U.S. regulators are prepping to sanction Wells Fargo & Co. for the commissions the lender received due to its forced-insurance policy that led to half a million customers being charged for insurance they hadn’t requested, according to a published report.
In August 2017, Wells Fargo confirmed that its collateral protection insurance policy — which identifies consumers who lack auto insurance and charges them automatically — falsely charged 570,000 borrowers, sent 274,000 into delinquency, and resulted in 20,000 repossessions. At the time, Wells Fargo agreed to $80 million in remediation to affected customers. However, the Office of the Comptroller of the Currency (OCC) found that amount to be “insufficient,” according to a document that was leaked last October.
The OCC, Wells Fargo’s primary regulator, is reportedly asking the bank’s executives if they knew about the payouts and if they could have been stopped sooner, according to the report. People familiar with the matter told Reuters that the fact that Wells Fargo stood to profit from the insurance program “will form the backbone of fresh sanctions against the bank.”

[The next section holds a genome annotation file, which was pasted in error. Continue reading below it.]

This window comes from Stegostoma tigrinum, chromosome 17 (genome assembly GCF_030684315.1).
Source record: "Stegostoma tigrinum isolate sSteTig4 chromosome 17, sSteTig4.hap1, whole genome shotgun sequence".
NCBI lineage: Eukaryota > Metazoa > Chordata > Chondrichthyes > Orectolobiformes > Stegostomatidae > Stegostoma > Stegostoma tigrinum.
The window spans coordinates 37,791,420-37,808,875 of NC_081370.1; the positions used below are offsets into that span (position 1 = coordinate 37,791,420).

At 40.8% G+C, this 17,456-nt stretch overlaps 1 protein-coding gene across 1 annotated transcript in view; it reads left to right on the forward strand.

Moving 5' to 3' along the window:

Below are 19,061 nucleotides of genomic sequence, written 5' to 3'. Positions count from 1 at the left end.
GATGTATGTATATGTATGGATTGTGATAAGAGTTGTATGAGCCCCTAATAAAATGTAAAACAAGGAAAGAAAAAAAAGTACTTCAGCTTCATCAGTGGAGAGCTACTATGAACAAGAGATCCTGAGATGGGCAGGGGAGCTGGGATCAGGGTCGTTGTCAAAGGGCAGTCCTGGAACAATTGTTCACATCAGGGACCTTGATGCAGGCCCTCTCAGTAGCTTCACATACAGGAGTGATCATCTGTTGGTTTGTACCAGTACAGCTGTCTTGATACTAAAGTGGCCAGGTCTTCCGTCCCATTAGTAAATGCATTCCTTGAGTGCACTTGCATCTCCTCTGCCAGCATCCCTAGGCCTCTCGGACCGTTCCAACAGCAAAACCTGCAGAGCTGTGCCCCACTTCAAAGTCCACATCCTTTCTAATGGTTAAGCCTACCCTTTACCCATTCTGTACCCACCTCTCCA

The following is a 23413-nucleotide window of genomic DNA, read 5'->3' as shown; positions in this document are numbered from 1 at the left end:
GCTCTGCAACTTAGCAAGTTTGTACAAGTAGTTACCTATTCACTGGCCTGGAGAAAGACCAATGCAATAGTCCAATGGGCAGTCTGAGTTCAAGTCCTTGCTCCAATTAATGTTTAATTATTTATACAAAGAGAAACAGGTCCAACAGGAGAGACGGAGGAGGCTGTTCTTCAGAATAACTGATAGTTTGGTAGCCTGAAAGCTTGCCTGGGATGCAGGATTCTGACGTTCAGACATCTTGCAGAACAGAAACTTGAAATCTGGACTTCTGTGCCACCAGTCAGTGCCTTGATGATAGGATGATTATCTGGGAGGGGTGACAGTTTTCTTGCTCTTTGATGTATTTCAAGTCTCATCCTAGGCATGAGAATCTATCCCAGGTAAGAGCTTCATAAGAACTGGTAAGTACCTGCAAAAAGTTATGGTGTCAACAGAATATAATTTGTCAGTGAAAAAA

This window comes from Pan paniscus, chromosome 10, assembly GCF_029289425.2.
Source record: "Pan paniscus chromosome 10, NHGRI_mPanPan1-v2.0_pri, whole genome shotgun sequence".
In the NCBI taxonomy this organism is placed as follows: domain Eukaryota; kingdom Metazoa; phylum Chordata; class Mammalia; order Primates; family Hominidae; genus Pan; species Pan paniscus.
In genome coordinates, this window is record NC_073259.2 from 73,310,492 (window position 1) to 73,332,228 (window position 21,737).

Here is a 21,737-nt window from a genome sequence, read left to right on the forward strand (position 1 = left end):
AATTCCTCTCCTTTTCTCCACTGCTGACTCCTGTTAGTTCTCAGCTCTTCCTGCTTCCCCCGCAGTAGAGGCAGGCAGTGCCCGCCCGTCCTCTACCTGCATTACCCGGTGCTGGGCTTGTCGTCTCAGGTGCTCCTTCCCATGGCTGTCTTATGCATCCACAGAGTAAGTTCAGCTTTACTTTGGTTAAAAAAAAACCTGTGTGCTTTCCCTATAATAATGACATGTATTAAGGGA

National General — the coverage provider attached to the scandal — claims that it was in the right and was being “thrown under the bus” by Wells, an insurance analyst told Auto Finance News last September.
While Wells Fargo does not comment on regulatory matters, a Wells Fargo spokeswoman told AFN that Wells Fargo’s collateral protection insurance remediation is an “ongoing program,” and the number of impacted customers and refund estimates will change “as part of our thorough commitment to fix any errors and make things right.”
“We are sorry for any harm caused and are focused on the important work to complete our remediation process,” she added.
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